“Ecopoetry” is a relatively new term, if not quite a genre in its own right, Newday explains. “Writing about daffodils is no longer enough. Critics beat up poets like Mary Oliver for being what they call a ‘nature poet,’ writing about birds and trees. Writing about birds and trees is important, but ecopoetry includes the bulldozer that knocks the tree down and destroys the bird.”
Three main groupings of poetry compose the new genre, Newday says. As defined by Ann Fisher-Wirth and Laura Gray-Street, the editors Newday’s class textbook, The Ecopoetry Anthology, poetry that explores nature and the meaning of life falls into the first group. A second group includes environmental poetry with a more political slant that may address social justice issues and is often related to specific events. The third group includes poetry about ecology, often in more experimental forms.
“In this course we explored how the language of poetry has shaped and reflected changing perceptions of nature, ecology, and humanity over the past two centuries,” Newday says. “We looked at what poetry can contribute to current cultural and cross-cultural conversations about environmental justice and sustainability.”
Students at the reading in March read favorite poets they had studied, such as, yes, Mary Oliver, and also Alicia Suskin Ostriker, Ralph Black, G. E. Patterson, Deborah Miranda, Tony Hoagland, Robert Duncan, Lucille Clifton, Lola Haskins, Sandra Beasley, and Linda Hogan. Some students also read their own work.
“I’m not a big reader,” Sklar admits. “But I fell in love with this poetry. What I had hoped would happen, happened. The facts in science are great, but poetry gives us a way to connect to people who aren’t scientists.”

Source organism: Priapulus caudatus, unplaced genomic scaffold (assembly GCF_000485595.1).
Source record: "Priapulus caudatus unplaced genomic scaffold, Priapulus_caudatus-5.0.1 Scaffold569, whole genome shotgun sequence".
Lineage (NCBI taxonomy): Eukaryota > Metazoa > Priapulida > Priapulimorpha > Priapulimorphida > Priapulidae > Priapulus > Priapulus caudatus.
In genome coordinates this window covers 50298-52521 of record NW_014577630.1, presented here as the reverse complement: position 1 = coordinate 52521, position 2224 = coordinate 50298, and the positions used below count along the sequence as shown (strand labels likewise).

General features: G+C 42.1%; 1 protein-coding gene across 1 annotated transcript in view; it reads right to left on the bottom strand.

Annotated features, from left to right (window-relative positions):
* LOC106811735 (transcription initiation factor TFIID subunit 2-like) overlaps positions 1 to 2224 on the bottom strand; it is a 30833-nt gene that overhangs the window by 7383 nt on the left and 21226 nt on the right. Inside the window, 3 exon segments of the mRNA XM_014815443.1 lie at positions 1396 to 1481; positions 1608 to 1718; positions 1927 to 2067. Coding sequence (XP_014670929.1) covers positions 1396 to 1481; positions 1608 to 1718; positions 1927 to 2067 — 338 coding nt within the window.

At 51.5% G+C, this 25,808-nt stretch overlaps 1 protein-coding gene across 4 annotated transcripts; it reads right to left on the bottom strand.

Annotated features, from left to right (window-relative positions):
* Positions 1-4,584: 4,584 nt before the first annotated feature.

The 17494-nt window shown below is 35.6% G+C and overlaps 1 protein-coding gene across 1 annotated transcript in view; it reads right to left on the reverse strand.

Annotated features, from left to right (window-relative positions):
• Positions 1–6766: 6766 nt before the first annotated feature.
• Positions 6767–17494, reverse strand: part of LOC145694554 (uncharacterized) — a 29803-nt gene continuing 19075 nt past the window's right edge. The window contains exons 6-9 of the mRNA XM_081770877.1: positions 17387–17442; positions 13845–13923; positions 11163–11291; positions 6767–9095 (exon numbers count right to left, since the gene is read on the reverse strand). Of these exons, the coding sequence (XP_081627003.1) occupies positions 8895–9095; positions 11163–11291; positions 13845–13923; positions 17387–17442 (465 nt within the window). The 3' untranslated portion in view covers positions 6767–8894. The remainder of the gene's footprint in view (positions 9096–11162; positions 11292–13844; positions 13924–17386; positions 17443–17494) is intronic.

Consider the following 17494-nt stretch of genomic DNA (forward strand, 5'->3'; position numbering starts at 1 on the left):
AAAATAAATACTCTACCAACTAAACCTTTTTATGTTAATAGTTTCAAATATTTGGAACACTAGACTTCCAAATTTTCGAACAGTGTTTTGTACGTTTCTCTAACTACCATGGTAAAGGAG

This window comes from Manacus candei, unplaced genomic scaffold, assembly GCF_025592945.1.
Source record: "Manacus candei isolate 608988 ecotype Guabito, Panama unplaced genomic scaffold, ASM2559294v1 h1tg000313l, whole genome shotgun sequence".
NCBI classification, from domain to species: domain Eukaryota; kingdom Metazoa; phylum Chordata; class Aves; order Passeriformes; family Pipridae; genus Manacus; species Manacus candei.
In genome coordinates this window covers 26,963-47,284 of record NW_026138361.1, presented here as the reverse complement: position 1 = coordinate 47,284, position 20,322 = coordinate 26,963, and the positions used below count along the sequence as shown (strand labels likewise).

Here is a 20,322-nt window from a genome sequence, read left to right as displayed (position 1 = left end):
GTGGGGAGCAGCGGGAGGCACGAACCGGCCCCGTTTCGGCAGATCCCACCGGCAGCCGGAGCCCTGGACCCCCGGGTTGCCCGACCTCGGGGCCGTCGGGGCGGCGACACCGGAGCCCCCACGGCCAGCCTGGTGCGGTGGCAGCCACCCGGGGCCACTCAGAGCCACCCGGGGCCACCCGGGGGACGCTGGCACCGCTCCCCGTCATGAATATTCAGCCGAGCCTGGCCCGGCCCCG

The ecopoetry course, Sklar adds, helped her to solidify an idea for her Senior Individualized Project that she’d been mulling over for about a year. Her interest in nature, biology, ecology, and human responses to all three came together in a plan to hike the entire Appalachian Trail. Along with a K alumna, Margaux Reckard ‘13, Sklar began 2,200-mile adventure a few days after the poetry course concluded (see “Where the TinyTent AT?” in this issue of BeLight).
“Poetry can help us question,” Newday says. “We are losing all kinds of diversity in our world, and cultures and languages are being lost along with biodiversity. Languages each give us a unique way to see the world and add perspective. Poetry can help us imagine possibilities … possible solutions to ecological crises.”
In her senior Capstone course, “CSA and Sustainability,” Newday digs even deeper into building connections between students and the earth. Along with textbooks, she hands them trowels, hoes, shovels and watering cans. She takes her students to her own CSA operation, Harvest of Joy Farm, where she and partner John Edgerton practice sustainable and organic methods of farming.
The Capstone course, Newday says, offers students the opportunity to explore and experience food systems, agriculture, community building, education, economics, business, and food justice as an alternative to the mainstream food economy. If that sounds like it’s dealing with a great many topics—it is, and that’s the everyday life of a farmer.